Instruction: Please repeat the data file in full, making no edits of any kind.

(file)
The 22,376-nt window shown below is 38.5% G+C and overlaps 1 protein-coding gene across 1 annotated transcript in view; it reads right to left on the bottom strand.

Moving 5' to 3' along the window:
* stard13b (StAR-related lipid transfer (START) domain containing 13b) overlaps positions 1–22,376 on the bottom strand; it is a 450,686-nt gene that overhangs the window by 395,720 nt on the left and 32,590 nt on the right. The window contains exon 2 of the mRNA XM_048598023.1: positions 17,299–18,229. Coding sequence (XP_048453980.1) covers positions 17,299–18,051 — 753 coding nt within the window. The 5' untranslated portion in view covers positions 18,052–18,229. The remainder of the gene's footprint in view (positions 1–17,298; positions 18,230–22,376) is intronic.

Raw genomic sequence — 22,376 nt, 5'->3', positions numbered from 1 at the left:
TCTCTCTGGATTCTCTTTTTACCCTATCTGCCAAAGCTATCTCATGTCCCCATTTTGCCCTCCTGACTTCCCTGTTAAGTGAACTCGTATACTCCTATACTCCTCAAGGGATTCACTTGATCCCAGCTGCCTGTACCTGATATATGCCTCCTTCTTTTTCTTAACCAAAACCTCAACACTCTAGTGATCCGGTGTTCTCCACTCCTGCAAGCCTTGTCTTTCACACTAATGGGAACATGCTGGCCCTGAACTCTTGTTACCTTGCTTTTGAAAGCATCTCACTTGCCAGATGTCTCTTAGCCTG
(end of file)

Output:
The 22,376-nt window shown below is 38.5% G+C and overlaps 1 protein-coding gene across 1 annotated transcript in view; it reads right to left on the bottom strand.

Moving 5' to 3' along the window:
* stard13b (StAR-related lipid transfer (START) domain containing 13b) overlaps positions 1–22,376 on the bottom strand; it is a 450,686-nt gene that overhangs the window by 395,720 nt on the left and 32,590 nt on the right. The window contains exon 2 of the mRNA XM_048598023.1: positions 17,299–18,229. Coding sequence (XP_048453980.1) covers positions 17,299–18,051 — 753 coding nt within the window. The 5' untranslated portion in view covers positions 18,052–18,229. The remainder of the gene's footprint in view (positions 1–17,298; positions 18,230–22,376) is intronic.

Raw genomic sequence — 22,376 nt, 5'->3', positions numbered from 1 at the left:
TCTCTCTGGATTCTCTTTTTACCCTATCTGCCAAAGCTATCTCATGTCCCCATTTTGCCCTCCTGACTTCCCTGTTAAGTGAACTCGTATACTCCTATACTCCTCAAGGGATTCACTTGATCCCAGCTGCCTGTACCTGATATATGCCTCCTTCTTTTTCTTAACCAAAACCTCAACACTCTAGTGATCCGGTGTTCTCCACTCCTGCAAGCCTTGTCTTTCACACTAATGGGAACATGCTGGCCCTGAACTCTTGTTACCTTGCTTTTGAAAGCATCTCACTTGCCAGATGTCTCTTAGCCTG